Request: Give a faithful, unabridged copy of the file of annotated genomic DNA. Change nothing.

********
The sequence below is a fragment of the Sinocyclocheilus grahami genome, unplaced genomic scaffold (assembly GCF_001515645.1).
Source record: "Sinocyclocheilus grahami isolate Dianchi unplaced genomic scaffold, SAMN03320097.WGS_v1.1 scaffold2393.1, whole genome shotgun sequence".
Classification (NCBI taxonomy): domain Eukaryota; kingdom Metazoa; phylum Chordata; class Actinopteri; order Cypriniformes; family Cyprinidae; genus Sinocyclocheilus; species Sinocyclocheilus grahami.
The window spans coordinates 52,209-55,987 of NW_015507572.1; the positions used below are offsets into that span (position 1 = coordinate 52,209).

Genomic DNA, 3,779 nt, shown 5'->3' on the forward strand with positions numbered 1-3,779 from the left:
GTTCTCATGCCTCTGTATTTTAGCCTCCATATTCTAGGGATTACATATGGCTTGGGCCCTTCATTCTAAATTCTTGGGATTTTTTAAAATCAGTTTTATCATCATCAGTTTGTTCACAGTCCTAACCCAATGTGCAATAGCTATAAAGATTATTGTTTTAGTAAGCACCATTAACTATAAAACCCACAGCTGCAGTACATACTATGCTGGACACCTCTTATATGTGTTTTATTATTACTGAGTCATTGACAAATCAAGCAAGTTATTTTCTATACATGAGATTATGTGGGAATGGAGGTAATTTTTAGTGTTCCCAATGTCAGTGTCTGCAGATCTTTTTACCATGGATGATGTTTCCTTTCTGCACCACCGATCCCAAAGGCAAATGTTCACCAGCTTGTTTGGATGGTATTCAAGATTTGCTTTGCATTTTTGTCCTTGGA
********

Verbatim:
The sequence below is a fragment of the Sinocyclocheilus grahami genome, unplaced genomic scaffold (assembly GCF_001515645.1).
Source record: "Sinocyclocheilus grahami isolate Dianchi unplaced genomic scaffold, SAMN03320097.WGS_v1.1 scaffold2393.1, whole genome shotgun sequence".
Classification (NCBI taxonomy): domain Eukaryota; kingdom Metazoa; phylum Chordata; class Actinopteri; order Cypriniformes; family Cyprinidae; genus Sinocyclocheilus; species Sinocyclocheilus grahami.
The window spans coordinates 52,209-55,987 of NW_015507572.1; the positions used below are offsets into that span (position 1 = coordinate 52,209).

Genomic DNA, 3,779 nt, shown 5'->3' on the forward strand with positions numbered 1-3,779 from the left:
GTTCTCATGCCTCTGTATTTTAGCCTCCATATTCTAGGGATTACATATGGCTTGGGCCCTTCATTCTAAATTCTTGGGATTTTTTAAAATCAGTTTTATCATCATCAGTTTGTTCACAGTCCTAACCCAATGTGCAATAGCTATAAAGATTATTGTTTTAGTAAGCACCATTAACTATAAAACCCACAGCTGCAGTACATACTATGCTGGACACCTCTTATATGTGTTTTATTATTACTGAGTCATTGACAAATCAAGCAAGTTATTTTCTATACATGAGATTATGTGGGAATGGAGGTAATTTTTAGTGTTCCCAATGTCAGTGTCTGCAGATCTTTTTACCATGGATGATGTTTCCTTTCTGCACCACCGATCCCAAAGGCAAATGTTCACCAGCTTGTTTGGATGGTATTCAAGATTTGCTTTGCATTTTTGTCCTTGGA